Monday, June 02, 2003

Weapons: a question of trust

The PM must justify the faith that so many had in him

Sunday June 1, 2003
The Observer

In his speech at a school in Basra, Tony Blair declared the Allied victory in Iraq 'the defining moment of the twenty-first century'. Although this century is in its infancy, the Prime Minister may be right. A war has been swiftly fought and won. A country has been liberated from a dictator's cruel dominion. The hope is that the lives of Iraqi people will ultimately be transformed and that the region, and the world, may benefit. But that is not the end of the matter. The manner in which history judges Mr Blair, and his defining moment, will depend on the answers to some hard questions. Disquiet is increasing on both sides of the Atlantic about one issue in particular. Almost two months after hostilities ended, there is no significant trace of Saddam Hussein's weapons of mass destruction.

Donald Rumsfeld, the US Defence Secretary, has admitted that the elusive weapons may never be found, suggesting that Saddam may have destroyed them before the war. Mr Rumsfeld's deputy, Paul Wolfowitz, asserts that disarming the Iraqi dictator was only 'a bureaucratic reason' for attack. Even more disturbingly for Mr Blair, a senior intelligence official claims that Downing Street wanted the dossier outlining Saddam's threat 'sexed up' and that information was included against security services' advice. Adam Ingram, the Armed Forces Minister, has admitted Mr Blair's key claim, that a chemical or biological attack could be unleashed at 45 minutes' notice, was based on an uncorroborated source.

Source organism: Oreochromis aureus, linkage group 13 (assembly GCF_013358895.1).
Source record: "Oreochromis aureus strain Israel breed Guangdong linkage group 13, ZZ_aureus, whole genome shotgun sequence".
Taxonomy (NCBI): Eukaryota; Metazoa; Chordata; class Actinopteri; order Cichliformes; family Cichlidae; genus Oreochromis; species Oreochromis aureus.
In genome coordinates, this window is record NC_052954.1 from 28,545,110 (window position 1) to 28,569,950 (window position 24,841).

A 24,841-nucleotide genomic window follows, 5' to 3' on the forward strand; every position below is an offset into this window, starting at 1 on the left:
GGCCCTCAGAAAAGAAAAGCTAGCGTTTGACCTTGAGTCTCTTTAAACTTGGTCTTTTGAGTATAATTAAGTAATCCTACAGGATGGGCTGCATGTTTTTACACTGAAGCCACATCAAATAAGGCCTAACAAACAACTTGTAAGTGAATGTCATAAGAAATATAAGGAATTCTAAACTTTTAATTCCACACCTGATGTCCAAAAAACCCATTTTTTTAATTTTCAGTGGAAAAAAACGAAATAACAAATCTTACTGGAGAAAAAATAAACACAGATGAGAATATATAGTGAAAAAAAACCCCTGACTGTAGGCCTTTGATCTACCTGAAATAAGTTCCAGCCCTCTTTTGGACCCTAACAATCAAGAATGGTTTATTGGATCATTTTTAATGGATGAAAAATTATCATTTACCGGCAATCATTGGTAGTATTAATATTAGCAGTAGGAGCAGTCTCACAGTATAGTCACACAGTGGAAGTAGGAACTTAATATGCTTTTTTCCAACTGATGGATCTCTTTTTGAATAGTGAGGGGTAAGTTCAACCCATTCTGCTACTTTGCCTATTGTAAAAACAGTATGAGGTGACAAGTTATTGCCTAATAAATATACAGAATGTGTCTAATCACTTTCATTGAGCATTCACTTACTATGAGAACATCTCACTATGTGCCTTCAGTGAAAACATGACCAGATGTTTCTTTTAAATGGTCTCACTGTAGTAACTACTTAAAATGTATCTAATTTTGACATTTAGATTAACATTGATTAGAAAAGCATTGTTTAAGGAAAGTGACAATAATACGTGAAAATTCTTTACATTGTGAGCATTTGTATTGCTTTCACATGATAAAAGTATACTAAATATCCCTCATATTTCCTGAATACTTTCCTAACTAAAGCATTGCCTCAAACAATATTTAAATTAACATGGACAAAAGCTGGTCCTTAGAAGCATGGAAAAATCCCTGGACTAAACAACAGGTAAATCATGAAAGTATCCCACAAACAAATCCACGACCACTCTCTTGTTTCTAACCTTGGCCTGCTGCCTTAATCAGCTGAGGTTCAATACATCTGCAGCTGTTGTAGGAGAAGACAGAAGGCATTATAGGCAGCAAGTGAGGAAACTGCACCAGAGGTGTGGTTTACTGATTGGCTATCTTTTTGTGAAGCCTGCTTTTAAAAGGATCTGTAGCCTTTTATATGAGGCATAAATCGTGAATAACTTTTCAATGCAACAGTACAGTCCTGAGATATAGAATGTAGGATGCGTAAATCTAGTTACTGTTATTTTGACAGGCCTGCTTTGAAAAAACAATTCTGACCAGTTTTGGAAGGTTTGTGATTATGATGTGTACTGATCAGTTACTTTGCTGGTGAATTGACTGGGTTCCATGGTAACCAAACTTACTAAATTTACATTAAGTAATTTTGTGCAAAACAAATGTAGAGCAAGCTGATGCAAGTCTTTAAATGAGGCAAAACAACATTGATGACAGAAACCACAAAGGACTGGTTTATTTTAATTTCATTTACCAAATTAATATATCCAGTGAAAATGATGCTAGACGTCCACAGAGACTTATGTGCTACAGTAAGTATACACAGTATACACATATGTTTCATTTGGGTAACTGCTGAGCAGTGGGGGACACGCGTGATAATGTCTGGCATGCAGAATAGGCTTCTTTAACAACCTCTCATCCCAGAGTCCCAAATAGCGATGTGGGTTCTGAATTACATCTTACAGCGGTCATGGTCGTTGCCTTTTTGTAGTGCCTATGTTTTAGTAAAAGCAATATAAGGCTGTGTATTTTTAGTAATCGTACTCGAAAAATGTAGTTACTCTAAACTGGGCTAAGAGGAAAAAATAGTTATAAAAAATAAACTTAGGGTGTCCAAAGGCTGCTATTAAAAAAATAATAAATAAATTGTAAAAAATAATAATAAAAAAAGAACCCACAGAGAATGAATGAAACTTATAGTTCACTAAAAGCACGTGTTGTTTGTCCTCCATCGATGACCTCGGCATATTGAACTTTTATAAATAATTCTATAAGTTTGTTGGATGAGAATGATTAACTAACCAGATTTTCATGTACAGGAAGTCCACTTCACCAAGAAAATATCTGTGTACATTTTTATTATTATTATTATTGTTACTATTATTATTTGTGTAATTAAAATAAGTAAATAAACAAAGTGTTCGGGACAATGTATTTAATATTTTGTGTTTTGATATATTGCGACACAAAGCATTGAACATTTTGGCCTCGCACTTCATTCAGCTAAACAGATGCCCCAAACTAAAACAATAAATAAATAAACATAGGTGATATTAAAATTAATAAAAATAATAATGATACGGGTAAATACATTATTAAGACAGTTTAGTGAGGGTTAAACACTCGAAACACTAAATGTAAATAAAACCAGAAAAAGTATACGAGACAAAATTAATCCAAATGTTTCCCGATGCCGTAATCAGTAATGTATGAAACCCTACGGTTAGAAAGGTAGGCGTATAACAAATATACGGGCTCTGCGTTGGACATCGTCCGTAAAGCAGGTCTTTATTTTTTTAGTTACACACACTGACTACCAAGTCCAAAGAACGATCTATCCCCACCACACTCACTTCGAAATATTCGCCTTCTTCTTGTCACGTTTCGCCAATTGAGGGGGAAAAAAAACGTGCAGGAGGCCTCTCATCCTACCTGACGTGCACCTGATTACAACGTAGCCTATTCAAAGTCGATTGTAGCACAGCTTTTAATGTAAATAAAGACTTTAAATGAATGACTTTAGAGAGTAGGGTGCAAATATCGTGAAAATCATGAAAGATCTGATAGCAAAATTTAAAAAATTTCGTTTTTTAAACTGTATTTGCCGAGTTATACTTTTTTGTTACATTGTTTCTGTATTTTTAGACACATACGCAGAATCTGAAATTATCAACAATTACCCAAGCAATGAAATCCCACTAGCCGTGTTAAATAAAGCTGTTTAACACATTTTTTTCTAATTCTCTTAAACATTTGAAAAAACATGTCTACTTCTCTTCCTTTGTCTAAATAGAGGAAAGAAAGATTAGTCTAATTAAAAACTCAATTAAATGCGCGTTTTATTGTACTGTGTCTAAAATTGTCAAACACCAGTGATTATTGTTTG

The Prime Minister continues to have 'absolutely no doubt at all about the existence of weapons of mass destruction'. That as yet unsupported certitude that something will turn up is no longer enough. Mr Blair took a Parliament and a country racked by doubt into conflict expressly because Saddam's weapons posed an immediate threat to his neighbours and to the order of the world.


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